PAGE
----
Translator Disclaimer
25 February 2002 Laser cleaning of silicon wafers: mechanisms and efficiencies
Author Affiliations +
Proceedings Volume 4426, Second International Symposium on Laser Precision Microfabrication; (2002)
Event: Second International Symposium on Laser Precision Micromachining, 2001, Singapore, Singapore
We report on experiments on the underlying physical mechanisms in the Dry-(DLC) and Steam Laser Cleaning (SLC) process. Using a frequency doubled, Q-switched Nd:YAG laser (FWHMequals8 ns), we removed polystyrene (PS) particles with diameters from 110-2000 nm from industrial silicon wafers by the DLC process. The experiments have been carried out both in ambient conditions as well as in high vacuum (10-6mbar) and the cleaned areas have been characterized by atomic force microscopy for damage inspection. Besides the determining the cleaning thresholds in laser fluence for a large interval of particle sizes we could show that particle removal in DLC is due to a combination of at least three effects: thermal substrate expansion, local substrate ablation due to field enhancement at the particle and explosive evaporation of absorbed humidity from the air. Which effect dominates the process is subject to the boundary conditions. For our laser parameters no damage free DLC was possible, i.e. whenever a particle was removed by DLC we damaged the substrate by local field enhancement. In our SLC experiments we determined the amount of superheating of a liquid layer adjacent to surfaces with controlled roughness that is necessary, in good agreement with theoretical predictions. Rough surfaces exhibited only a much smaller superheating.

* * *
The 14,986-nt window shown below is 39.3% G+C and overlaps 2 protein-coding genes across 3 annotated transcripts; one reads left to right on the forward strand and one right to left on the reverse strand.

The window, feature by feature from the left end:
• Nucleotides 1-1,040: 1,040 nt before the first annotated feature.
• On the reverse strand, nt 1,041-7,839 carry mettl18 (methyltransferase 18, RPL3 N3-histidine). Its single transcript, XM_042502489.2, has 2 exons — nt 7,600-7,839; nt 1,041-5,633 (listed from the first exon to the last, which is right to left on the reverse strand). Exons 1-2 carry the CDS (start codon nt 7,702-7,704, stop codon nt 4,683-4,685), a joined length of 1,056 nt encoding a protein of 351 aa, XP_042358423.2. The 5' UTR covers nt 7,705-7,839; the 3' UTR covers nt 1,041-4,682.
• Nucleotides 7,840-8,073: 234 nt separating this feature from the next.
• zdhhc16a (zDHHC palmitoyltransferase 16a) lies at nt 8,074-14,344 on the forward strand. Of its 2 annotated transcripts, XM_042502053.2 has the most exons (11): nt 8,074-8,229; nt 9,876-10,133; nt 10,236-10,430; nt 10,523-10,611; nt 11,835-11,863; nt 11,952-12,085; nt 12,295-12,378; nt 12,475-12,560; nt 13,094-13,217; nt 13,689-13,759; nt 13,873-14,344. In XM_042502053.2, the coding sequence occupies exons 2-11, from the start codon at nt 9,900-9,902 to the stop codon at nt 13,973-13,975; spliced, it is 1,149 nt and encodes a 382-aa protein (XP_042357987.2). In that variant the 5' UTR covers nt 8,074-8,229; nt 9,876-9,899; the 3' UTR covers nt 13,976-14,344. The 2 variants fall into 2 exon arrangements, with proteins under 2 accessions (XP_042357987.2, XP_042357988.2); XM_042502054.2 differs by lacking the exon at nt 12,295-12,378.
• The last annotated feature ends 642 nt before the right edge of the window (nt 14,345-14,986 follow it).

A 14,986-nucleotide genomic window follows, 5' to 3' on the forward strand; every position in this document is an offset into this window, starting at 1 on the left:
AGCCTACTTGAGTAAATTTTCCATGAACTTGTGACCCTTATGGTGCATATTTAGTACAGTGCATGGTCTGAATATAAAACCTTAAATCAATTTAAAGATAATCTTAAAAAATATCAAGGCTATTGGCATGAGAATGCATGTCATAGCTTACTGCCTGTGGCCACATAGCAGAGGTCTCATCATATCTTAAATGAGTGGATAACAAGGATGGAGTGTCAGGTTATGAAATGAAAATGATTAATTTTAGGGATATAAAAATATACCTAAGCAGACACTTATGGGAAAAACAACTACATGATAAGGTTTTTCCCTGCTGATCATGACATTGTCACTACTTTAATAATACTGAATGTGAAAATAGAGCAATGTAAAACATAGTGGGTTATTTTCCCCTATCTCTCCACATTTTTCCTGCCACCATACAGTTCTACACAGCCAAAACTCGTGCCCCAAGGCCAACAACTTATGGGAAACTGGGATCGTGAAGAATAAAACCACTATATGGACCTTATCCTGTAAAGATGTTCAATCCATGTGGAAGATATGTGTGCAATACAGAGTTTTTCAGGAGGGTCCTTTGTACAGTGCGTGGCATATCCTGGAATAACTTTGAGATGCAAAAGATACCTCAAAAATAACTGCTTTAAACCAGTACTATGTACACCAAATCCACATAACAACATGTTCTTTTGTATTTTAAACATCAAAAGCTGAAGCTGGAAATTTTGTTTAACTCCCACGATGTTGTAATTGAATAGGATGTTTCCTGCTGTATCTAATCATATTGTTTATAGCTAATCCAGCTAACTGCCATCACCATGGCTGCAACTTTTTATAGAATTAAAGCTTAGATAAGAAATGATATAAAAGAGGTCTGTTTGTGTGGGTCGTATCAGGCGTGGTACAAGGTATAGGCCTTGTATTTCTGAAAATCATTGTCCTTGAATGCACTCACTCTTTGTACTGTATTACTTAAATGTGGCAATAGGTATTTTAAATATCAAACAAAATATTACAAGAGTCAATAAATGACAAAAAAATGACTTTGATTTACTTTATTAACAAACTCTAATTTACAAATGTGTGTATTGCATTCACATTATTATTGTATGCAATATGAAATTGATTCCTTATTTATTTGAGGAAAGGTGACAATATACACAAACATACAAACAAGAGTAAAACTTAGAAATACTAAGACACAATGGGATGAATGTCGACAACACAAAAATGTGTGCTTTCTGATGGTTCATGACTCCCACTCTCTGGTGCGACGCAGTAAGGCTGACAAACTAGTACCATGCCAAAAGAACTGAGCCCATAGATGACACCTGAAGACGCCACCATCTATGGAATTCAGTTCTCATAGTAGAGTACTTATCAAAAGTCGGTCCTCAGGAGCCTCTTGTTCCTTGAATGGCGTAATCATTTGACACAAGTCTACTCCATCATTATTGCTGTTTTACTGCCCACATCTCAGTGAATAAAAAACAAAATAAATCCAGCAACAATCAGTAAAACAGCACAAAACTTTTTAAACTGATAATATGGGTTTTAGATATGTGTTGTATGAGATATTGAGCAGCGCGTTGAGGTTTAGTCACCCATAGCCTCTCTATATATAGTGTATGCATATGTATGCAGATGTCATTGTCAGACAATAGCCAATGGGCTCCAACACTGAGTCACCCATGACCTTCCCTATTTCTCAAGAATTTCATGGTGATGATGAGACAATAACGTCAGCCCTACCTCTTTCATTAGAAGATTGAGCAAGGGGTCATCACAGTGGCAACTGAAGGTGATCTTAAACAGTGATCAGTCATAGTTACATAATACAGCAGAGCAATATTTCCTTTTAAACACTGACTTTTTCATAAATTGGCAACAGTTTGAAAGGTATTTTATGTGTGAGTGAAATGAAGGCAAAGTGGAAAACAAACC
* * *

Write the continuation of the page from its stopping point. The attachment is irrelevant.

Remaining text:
© (2002) COPYRIGHT Society of Photo-Optical Instrumentation Engineers (SPIE). Downloading of the abstract is permitted for personal use only.
Mario Mosbacher, M. Bertsch, H.-J. Muenzer, V. Dobler, B.-U. Runge, Dieter Baeuerle, Johannes Boneberg, and Paul Leiderer "Laser cleaning of silicon wafers: mechanisms and efficiencies", Proc. SPIE 4426, Second International Symposium on Laser Precision Microfabrication, (25 February 2002);

Back to Top